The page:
Water supply networks are full of holes: up to 40% of the water entering the pipes gets lost before reaching households and end-users. Moreover, this is not due to tampering or fraud, but the real cause is to be found in infrastructure obsolescence and lack of maintenance.
As Italy is one of the worst European countries in this domain, data from Cresme research institute are particularly alarming. About 22% of operating pipes (74 thousand Km. out of a national network of 337 thousand Km.) is more than 50 years old, and planned replacement rate is less than 0.5% per year. This means the rapidly ageing infrastructure will be updated in about 60 years from now, a timeframe that is not acceptable to grant continuity and quality of service.
Although in 2018 water suppliers invested about 1.9 billion euro for pipes maintenance (+44% from 2017), more than 90% was used for emergency fixing or remedial actions. Predictive and prescriptive maintenance approaches, as well as data-driven asset management, are quite entirely unknown.
Budget constraints might be an important barrier to speed up innovation, as the primary financial source for water suppliers are users’ bill, covering about 80% of overall investments. Since Italy has very low water tariffs if compared to other EU member states, it’s difficult to imagine a significant rise in spending.
However, financing is just one side of the story. The truth is that smart technologies should be massively injected into the existing water network to enable advanced monitoring and maintenance support. Only 14% of the national infrastructure is today equipped with leakage detection systems, and only 30 thousand Km integrate smart sensors for remote control or automatic load and pressure regulation.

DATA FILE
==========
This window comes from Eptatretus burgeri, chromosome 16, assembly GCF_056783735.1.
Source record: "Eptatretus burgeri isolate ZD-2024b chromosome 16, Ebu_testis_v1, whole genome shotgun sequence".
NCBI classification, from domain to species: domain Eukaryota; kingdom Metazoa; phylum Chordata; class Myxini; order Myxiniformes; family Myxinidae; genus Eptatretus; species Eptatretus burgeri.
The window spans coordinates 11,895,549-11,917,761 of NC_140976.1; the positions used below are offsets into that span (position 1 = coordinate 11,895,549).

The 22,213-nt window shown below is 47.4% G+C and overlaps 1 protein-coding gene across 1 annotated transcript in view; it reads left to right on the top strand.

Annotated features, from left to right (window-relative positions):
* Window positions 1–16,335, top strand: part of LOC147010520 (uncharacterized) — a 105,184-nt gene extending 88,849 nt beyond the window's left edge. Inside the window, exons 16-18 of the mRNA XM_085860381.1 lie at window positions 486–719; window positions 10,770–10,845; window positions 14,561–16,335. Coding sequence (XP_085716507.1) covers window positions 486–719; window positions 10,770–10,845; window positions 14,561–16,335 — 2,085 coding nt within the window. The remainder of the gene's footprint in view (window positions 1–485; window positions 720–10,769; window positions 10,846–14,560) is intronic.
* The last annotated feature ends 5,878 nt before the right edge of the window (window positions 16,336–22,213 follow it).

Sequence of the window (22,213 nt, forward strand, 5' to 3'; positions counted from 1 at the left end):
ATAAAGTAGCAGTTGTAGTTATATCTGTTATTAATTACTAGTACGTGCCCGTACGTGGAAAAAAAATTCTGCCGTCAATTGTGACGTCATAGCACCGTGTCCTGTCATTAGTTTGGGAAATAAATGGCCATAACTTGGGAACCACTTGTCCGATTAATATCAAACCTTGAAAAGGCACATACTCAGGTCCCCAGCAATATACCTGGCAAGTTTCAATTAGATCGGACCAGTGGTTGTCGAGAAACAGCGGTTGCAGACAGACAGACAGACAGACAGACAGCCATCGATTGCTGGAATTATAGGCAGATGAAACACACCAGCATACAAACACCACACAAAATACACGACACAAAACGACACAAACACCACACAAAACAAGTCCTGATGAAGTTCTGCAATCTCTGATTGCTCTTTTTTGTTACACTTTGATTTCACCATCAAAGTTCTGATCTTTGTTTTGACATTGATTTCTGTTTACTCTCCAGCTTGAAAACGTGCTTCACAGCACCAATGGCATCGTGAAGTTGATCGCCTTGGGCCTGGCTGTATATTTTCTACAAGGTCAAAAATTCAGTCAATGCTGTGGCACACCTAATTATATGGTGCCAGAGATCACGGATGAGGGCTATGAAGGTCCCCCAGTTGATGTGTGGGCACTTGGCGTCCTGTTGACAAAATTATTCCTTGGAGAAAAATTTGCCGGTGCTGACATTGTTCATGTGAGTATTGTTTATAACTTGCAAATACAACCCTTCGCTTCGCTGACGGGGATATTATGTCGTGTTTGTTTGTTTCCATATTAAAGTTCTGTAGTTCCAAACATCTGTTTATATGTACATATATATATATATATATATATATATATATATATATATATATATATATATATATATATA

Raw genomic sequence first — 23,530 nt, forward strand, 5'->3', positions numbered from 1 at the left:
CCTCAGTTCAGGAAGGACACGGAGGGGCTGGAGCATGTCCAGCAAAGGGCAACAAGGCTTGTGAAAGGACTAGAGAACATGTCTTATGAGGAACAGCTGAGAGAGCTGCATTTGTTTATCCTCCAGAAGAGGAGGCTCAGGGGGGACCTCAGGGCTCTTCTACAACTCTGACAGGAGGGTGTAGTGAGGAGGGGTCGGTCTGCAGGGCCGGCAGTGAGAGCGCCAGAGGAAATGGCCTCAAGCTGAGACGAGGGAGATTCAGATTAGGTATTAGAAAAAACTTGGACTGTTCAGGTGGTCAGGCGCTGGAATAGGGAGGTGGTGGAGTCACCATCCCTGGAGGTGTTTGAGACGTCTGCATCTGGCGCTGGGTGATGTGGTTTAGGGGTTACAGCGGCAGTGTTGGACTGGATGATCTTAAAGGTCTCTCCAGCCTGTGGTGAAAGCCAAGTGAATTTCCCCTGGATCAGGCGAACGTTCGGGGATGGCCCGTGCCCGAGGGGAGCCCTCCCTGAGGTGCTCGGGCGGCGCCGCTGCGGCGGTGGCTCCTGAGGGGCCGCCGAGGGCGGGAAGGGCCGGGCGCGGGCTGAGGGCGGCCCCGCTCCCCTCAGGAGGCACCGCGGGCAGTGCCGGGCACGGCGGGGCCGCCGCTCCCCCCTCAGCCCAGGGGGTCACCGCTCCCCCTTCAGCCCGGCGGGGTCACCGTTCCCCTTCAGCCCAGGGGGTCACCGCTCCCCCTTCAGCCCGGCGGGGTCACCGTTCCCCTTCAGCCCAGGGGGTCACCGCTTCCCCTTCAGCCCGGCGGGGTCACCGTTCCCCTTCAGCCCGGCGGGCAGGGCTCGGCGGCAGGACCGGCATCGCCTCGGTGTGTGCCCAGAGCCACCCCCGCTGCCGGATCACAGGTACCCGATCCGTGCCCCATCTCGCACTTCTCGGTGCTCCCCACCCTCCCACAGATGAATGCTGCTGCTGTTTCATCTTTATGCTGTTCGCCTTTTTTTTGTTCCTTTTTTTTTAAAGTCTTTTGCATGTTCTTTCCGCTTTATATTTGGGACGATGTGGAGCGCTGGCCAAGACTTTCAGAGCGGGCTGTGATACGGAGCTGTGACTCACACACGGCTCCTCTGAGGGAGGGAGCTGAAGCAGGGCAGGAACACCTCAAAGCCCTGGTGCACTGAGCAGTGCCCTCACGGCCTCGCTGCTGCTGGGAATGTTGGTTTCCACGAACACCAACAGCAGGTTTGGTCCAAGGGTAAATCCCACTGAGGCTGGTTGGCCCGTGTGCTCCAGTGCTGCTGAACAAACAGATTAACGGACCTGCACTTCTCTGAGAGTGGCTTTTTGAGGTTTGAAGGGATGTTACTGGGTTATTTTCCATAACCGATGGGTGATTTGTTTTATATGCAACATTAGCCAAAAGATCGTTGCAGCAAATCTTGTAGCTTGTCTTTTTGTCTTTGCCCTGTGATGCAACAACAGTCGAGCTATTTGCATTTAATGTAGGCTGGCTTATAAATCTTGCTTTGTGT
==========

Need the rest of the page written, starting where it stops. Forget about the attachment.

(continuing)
Implementing smart technology and evolving from a reactive to a prescriptive maintenance approach could contribute to considerably increase asset performance, at the same time keeping the total cost of ownership under control. Reliable Enterprise Asset Management solutions would provide water suppliers with the opportunity to better monitor existing and new pipes, track all equipment along the pipes, identify vulnerabilities and define all necessary actions to minimise leakages or failures. Accurate predictions over assets lifetime would allow operators to efficiently and effectively schedule maintenance campaigns.
Collecting and processing asset data in real-time would also enable advanced water analytics, thus offering citizens and authorities important information about quality and health, possible contaminants and countermeasures, consumption patterns and responsible water use.
This evolution would start if ignited by strong, resolute decisions only. However, the time has come to change direction, and ensure water is treated as a precious, vital resource.
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